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The Unnamed by Joshua Ferris

The Unnamed (edition 2010)

by Joshua Ferris

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1,019878,334 (3.5)45
Title:The Unnamed
Authors:Joshua Ferris
Info:Reagan Arthur / Back Bay Books (2010), Edition: Reprint, Paperback, 320 pages
Collections:Your library

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The Unnamed by Joshua Ferris

Recently added byFPLD, Santas_Slave, giacomosb, danettem, yourotherleft, annabw, novunus, private library, erigby8
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Showing 1-5 of 84 (next | show all)
So what I love about Joshua Ferris is that both of his books are utterly original and he's not afraid to go for what seems like a completely whacked-out idea. (Not Yann-Martel level of whacked out, because who could ever match that, but whacked out nonetheless.) The other thing I love about Joshua Ferris is that sentence by sentence, his writing is just lovely. It's not written in a flashy way (like, for example, Netherland), but it's really very quietly beautiful.

But here's the problem: this book is kind of a hot mess, the middle especially. I think it might have been brilliant if the murder subplot had been stripped out and he had published it as a novella instead. I don't think the premise is sustainable for 320 pages (or 4500 Kindle locations, as the case may be). That's a lot of pages for a book with exactly two fleshed-out characters. (If I were editing this book, I would also put poor Becka out of her misery. Her only role is to be fat and to e-mail Tim with bad news.) It does seem like Ferris had some kind of page quota in mind and just meandered around until he got to it. I'm sure that's not the case, but that's how I felt while I was reading it.

Having said that, the beginning is really really good and the last few pages (500 Kindle locations) brought tears to my eyes and I actually don't cry over books all that much. Someone compared it to Time Traveller's Wife, and I get that, but I think Ferris actually is trying to say something deeper here. The reviews I saw of this book were overwhelmingly negative, but I do think it was well worth the time I spent reading it. And I'm still looking forward with great anticipation to Ferris's next novel, even as I hope it is a bit more strongly edited. ( )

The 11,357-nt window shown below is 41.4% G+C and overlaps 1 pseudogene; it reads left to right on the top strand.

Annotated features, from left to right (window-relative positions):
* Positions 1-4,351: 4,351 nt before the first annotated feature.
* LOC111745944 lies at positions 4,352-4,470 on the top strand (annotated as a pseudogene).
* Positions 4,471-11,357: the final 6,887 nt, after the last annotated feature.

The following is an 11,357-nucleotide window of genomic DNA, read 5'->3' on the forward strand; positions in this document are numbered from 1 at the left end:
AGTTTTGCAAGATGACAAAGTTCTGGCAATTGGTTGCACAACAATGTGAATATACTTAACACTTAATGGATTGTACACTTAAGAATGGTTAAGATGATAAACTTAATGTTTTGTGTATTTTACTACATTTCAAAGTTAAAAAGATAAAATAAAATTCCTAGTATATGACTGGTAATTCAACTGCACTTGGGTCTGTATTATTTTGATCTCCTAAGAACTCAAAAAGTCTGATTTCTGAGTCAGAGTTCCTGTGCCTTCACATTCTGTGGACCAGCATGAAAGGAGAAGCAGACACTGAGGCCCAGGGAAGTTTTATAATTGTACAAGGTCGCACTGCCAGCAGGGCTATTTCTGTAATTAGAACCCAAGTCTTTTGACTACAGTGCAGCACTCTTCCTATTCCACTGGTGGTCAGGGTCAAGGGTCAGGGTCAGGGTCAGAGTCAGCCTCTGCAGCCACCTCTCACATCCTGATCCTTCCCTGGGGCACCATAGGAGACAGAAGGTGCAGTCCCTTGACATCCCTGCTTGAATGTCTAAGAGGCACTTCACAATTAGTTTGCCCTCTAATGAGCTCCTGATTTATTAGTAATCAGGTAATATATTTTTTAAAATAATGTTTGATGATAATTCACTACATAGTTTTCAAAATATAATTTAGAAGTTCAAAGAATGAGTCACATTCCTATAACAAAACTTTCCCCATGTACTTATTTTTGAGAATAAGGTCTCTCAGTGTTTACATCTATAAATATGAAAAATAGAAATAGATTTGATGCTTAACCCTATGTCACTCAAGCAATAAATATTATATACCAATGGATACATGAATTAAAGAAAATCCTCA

gayla.bassham | Nov 7, 2016 |
Devastatingly sad and beautiful. Some of the most vivid metaphors and similes I've ever read. ( )
  apomonis | Jun 2, 2016 |
clearing my bookshelves - recycling this.
  anglophile65 | Mar 8, 2016 |
I found this book really disturbing. It was well-written and an interesting idea for a book, but when I was done with it, I was left with a feeling of intense discomfort. ( )
  magerber | Feb 22, 2016 |
unique story, struggled towards to end to finish, kodos for not whimping out at the end ( )
  jimifenway | Feb 2, 2016 |
Showing 1-5 of 84 (next | show all)
Joshua Ferris’ 2007 debut Then We Came To The End fearlessly wielded the first-person plural to chronicle the fall of a Chicago advertising agency through its employees’ eyes. There is no “we” in The Unnamed, his superbly depressing follow-up about a marital crisis with no exit, but the descent is more personal, frightening, and ultimately meaningful.
added by Shortride | editA. V. Club, Ellen Wernecke (Jan 21, 2010)
Though his idea might have worked equally well as a short story, Ferris paces his scenes and writes dialogue that sustains the tension, walking a line between realism and something more estranged, catching the invisible shifting energy in the room when words get spoken.
added by Shortride | editBookforum, Sarah Kerr (Dec 1, 2009)
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For Chuck Ferris and Patty Haley
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It was the cruelest winter.
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(Click to show. Warning: May contain spoilers.)
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Tim Farnsworth is a handsome, healthy man, aging with the grace of a matinee idol. His wife Jane still loves him, and for all its quiet trials, their marriage is still stronger than most. Then one day he stands up and walks out. And keeps walking.

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